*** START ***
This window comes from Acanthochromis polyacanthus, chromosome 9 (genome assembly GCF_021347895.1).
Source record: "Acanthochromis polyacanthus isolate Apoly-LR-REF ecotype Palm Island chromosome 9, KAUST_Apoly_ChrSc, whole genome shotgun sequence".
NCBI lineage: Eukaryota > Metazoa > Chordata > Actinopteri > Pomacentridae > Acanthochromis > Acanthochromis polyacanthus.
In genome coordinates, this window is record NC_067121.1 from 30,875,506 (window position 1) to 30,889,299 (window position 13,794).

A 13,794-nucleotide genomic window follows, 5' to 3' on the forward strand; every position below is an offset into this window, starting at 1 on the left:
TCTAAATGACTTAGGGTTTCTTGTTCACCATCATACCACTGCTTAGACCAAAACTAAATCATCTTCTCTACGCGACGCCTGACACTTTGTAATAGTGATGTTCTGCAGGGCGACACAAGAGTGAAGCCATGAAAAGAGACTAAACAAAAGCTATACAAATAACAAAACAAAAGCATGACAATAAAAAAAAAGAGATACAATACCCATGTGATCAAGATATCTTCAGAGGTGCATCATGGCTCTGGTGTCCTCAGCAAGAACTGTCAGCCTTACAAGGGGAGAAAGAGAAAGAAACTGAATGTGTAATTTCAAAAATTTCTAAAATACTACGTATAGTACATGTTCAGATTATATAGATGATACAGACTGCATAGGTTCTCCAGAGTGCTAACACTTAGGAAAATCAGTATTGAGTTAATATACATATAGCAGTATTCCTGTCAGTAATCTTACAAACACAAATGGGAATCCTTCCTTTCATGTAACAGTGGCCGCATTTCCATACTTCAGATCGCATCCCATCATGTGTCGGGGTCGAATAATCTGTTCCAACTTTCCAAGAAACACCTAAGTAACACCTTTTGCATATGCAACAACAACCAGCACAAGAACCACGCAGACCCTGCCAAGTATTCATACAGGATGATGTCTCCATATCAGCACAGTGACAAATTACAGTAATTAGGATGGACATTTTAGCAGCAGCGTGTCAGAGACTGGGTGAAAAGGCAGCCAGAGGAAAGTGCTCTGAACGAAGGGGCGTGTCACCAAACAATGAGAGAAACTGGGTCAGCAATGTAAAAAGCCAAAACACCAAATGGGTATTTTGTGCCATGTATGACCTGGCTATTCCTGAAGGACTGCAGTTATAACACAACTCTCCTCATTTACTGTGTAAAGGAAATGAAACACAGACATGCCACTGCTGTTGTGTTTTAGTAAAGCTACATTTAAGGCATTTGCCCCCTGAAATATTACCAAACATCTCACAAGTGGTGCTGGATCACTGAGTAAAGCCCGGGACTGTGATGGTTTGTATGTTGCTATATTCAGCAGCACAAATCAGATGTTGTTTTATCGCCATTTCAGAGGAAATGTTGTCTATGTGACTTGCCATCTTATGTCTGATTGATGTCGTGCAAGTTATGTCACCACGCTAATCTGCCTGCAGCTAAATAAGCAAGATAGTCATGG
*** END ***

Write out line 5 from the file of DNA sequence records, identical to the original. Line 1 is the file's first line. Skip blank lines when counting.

A 13,794-nucleotide genomic window follows, 5' to 3' on the forward strand; every position below is an offset into this window, starting at 1 on the left: